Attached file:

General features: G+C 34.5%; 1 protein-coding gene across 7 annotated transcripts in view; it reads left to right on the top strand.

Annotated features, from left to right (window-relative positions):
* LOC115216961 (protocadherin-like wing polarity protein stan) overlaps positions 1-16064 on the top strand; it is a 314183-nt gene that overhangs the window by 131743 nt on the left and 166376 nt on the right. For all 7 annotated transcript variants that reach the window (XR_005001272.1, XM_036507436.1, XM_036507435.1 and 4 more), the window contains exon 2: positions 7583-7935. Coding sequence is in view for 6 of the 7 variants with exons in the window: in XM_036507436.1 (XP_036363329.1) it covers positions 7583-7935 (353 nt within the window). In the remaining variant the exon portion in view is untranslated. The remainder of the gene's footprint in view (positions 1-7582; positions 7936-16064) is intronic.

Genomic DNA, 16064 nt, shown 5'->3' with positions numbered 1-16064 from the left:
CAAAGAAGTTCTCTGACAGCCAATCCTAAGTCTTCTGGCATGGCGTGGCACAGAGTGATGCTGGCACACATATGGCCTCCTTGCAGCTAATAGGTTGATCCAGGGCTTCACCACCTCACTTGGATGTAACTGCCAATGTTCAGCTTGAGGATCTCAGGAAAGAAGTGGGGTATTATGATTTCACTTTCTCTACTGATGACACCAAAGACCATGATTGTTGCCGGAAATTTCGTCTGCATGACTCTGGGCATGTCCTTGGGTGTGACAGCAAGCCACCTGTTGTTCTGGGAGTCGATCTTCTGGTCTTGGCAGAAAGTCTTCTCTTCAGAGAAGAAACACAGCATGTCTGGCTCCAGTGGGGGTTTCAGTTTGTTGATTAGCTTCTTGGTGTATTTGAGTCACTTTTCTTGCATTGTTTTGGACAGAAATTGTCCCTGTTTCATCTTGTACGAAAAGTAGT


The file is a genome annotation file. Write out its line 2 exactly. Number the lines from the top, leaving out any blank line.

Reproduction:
Annotated features, from left to right (window-relative positions):